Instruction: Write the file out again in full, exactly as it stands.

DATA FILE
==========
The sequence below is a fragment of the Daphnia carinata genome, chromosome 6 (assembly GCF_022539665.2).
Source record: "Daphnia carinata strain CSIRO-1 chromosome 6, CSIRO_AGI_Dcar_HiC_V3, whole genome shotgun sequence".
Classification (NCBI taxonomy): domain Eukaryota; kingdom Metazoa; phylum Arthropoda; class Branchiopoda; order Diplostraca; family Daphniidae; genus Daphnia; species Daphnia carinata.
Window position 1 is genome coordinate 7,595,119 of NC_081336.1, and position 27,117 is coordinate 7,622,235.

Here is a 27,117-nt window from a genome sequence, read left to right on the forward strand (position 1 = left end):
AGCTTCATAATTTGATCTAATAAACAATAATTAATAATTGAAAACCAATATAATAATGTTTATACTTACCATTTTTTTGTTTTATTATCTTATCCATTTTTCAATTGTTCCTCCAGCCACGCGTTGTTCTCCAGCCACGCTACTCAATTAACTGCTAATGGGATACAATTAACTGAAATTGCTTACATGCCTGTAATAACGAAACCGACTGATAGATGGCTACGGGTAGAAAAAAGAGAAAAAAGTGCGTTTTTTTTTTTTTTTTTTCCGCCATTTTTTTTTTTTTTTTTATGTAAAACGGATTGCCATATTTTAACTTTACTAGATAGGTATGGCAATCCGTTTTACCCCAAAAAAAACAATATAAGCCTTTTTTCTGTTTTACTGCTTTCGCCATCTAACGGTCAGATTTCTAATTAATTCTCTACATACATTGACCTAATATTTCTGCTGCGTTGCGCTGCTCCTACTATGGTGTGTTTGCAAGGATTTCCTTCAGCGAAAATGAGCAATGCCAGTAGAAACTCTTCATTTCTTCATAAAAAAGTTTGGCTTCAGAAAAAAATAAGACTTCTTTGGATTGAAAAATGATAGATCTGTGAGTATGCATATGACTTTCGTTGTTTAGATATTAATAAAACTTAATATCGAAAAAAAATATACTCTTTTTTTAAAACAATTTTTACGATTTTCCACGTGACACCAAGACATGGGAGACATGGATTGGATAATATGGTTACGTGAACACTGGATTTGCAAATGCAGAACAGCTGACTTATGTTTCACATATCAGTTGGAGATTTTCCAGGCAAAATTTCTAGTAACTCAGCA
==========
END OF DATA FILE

The sequence below is a fragment of the Daphnia carinata genome, chromosome 6 (assembly GCF_022539665.2).
Source record: "Daphnia carinata strain CSIRO-1 chromosome 6, CSIRO_AGI_Dcar_HiC_V3, whole genome shotgun sequence".
Classification (NCBI taxonomy): domain Eukaryota; kingdom Metazoa; phylum Arthropoda; class Branchiopoda; order Diplostraca; family Daphniidae; genus Daphnia; species Daphnia carinata.
Window position 1 is genome coordinate 7,595,119 of NC_081336.1, and position 27,117 is coordinate 7,622,235.

Here is a 27,117-nt window from a genome sequence, read left to right on the forward strand (position 1 = left end):
AGCTTCATAATTTGATCTAATAAACAATAATTAATAATTGAAAACCAATATAATAATGTTTATACTTACCATTTTTTTGTTTTATTATCTTATCCATTTTTCAATTGTTCCTCCAGCCACGCGTTGTTCTCCAGCCACGCTACTCAATTAACTGCTAATGGGATACAATTAACTGAAATTGCTTACATGCCTGTAATAACGAAACCGACTGATAGATGGCTACGGGTAGAAAAAAGAGAAAAAAGTGCGTTTTTTTTTTTTTTTTTTCCGCCATTTTTTTTTTTTTTTTTATGTAAAACGGATTGCCATATTTTAACTTTACTAGATAGGTATGGCAATCCGTTTTACCCCAAAAAAAACAATATAAGCCTTTTTTCTGTTTTACTGCTTTCGCCATCTAACGGTCAGATTTCTAATTAATTCTCTACATACATTGACCTAATATTTCTGCTGCGTTGCGCTGCTCCTACTATGGTGTGTTTGCAAGGATTTCCTTCAGCGAAAATGAGCAATGCCAGTAGAAACTCTTCATTTCTTCATAAAAAAGTTTGGCTTCAGAAAAAAATAAGACTTCTTTGGATTGAAAAATGATAGATCTGTGAGTATGCATATGACTTTCGTTGTTTAGATATTAATAAAACTTAATATCGAAAAAAAATATACTCTTTTTTTAAAACAATTTTTACGATTTTCCACGTGACACCAAGACATGGGAGACATGGATTGGATAATATGGTTACGTGAACACTGGATTTGCAAATGCAGAACAGCTGACTTATGTTTCACATATCAGTTGGAGATTTTCCAGGCAAAATTTCTAGTAACTCAGCA